Illustration of stock plan professionals auditing equity plan records

Establishing Critical Controls for Equity Plans

June 19, 2024

Effective management of equity compensation programs involves complex processes, financial reporting, and compliance with tax laws and other requirements. Equity plans also involve material amounts of P&L expense, taxable income, and, of course, stockholder’s equity, making administration of these plans an area of high risk for the granting corporation. This complexity and risk warrant robust  internal controls to ensure compliance, accuracy, and transparency.

Here are four areas in which internal controls are important to administration of your equity plan:

Financial Statement Accuracy

Stock compensation directly impacts a company’s financial statements; for many companies—both public and private—it is a significant component of the P&L. Anyone who has even minimal experience overseeing an equity plan knows that, when it comes to financial reporting for the plan, accuracy is paramount.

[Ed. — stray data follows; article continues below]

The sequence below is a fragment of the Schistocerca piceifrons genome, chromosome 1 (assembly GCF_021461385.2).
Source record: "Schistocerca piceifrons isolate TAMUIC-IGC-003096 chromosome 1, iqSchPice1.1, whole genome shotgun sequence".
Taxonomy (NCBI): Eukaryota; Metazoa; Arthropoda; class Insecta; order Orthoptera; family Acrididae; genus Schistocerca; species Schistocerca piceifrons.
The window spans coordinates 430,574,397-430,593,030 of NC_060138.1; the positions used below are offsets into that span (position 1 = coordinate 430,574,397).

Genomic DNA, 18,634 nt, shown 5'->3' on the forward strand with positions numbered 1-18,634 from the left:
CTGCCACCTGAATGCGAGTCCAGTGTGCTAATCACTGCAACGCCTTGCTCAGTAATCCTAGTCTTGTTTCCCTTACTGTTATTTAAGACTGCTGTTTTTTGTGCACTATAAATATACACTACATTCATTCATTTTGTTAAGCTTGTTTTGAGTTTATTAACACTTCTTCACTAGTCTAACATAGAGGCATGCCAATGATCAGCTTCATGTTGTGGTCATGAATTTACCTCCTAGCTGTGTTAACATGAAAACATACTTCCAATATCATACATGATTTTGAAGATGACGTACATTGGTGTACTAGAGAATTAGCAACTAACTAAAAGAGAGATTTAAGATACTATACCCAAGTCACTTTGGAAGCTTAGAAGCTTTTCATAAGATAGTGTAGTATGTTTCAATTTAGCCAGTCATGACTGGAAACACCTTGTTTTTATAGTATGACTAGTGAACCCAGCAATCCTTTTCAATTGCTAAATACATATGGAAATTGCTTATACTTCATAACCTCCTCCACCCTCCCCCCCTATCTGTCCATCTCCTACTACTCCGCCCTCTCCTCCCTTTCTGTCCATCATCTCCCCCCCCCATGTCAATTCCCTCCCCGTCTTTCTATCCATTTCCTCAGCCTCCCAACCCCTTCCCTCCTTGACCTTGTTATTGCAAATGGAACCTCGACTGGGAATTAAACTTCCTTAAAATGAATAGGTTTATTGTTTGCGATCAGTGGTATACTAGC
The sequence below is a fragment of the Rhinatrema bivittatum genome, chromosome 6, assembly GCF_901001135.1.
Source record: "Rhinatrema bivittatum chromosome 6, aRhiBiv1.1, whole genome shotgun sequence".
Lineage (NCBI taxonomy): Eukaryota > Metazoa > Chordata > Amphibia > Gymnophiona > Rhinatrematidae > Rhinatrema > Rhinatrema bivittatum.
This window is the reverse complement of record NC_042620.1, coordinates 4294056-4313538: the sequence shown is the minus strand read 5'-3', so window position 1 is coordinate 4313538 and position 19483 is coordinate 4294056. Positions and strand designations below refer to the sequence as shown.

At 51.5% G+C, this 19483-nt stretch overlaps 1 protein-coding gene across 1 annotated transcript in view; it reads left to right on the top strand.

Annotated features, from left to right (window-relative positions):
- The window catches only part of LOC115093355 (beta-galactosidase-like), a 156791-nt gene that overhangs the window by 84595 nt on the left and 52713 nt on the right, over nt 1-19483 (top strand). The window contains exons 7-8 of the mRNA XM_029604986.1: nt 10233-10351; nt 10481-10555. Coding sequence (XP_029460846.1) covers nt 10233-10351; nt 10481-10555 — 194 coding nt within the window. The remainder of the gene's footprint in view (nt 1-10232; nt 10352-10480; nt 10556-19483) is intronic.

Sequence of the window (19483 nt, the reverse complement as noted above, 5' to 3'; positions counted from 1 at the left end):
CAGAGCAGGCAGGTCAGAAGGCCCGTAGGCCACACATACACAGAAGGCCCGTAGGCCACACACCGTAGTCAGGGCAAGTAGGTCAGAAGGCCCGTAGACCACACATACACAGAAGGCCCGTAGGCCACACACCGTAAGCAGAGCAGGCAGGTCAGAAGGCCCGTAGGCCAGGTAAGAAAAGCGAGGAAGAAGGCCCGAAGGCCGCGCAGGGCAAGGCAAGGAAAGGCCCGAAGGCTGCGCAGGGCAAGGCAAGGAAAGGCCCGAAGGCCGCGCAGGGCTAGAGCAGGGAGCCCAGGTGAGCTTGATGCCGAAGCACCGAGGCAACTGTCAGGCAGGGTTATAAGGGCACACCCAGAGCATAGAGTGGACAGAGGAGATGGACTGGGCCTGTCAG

Proper financial reporting controls can help you feel confident that:

  • All equity awards have been valued and expensed and all transactions are correctly accounted for.
  • Forecasts of the financial effects of future plan transactions are based on accurate data and assumptions.
  • Your equity plan accounting procedures align with generally accepted accounting principles (GAAP), as promulgated under ASC 718 (and IFRS 2, if applicable).
  • You have done everything in your power to minimize the risk of financial restatements.

Need some ideas? Check out our top ten list of controls for equity plan financial reports.

Tax Compliance

Tax reporting and withholding is another area of high risk for equity plans for both public and private companies. Mishandling tax withholding or failing to properly report income for equity plan transactions can result in penalties from tax authorities. These penalties can apply to stock plan participants as well as the granting corporation.

Here are some of the tax penalties that internal controls can help you avoid: